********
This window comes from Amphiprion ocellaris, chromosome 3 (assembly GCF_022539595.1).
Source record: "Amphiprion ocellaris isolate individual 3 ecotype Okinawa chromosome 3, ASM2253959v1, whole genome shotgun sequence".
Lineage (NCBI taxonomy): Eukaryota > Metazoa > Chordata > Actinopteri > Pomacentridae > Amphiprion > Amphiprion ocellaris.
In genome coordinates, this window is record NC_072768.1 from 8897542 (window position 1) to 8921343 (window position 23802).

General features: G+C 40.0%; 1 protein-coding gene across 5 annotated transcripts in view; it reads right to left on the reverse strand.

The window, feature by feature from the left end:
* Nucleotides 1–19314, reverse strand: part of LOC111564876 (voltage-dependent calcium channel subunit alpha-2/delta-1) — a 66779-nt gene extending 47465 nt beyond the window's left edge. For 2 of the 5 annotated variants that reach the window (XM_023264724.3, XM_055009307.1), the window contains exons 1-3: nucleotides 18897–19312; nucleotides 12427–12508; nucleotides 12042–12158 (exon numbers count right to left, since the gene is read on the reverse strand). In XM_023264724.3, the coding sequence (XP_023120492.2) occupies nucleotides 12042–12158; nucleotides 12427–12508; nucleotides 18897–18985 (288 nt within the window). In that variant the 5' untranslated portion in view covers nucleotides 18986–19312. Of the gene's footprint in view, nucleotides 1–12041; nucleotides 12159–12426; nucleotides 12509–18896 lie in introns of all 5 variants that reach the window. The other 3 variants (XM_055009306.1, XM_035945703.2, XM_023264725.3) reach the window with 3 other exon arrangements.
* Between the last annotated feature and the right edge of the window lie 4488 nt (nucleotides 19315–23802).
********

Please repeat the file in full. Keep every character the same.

This window comes from Amphiprion ocellaris, chromosome 3 (assembly GCF_022539595.1).
Source record: "Amphiprion ocellaris isolate individual 3 ecotype Okinawa chromosome 3, ASM2253959v1, whole genome shotgun sequence".
Lineage (NCBI taxonomy): Eukaryota > Metazoa > Chordata > Actinopteri > Pomacentridae > Amphiprion > Amphiprion ocellaris.
In genome coordinates, this window is record NC_072768.1 from 8897542 (window position 1) to 8921343 (window position 23802).

General features: G+C 40.0%; 1 protein-coding gene across 5 annotated transcripts in view; it reads right to left on the reverse strand.

The window, feature by feature from the left end:
* Nucleotides 1–19314, reverse strand: part of LOC111564876 (voltage-dependent calcium channel subunit alpha-2/delta-1) — a 66779-nt gene extending 47465 nt beyond the window's left edge. For 2 of the 5 annotated variants that reach the window (XM_023264724.3, XM_055009307.1), the window contains exons 1-3: nucleotides 18897–19312; nucleotides 12427–12508; nucleotides 12042–12158 (exon numbers count right to left, since the gene is read on the reverse strand). In XM_023264724.3, the coding sequence (XP_023120492.2) occupies nucleotides 12042–12158; nucleotides 12427–12508; nucleotides 18897–18985 (288 nt within the window). In that variant the 5' untranslated portion in view covers nucleotides 18986–19312. Of the gene's footprint in view, nucleotides 1–12041; nucleotides 12159–12426; nucleotides 12509–18896 lie in introns of all 5 variants that reach the window. The other 3 variants (XM_055009306.1, XM_035945703.2, XM_023264725.3) reach the window with 3 other exon arrangements.
* Between the last annotated feature and the right edge of the window lie 4488 nt (nucleotides 19315–23802).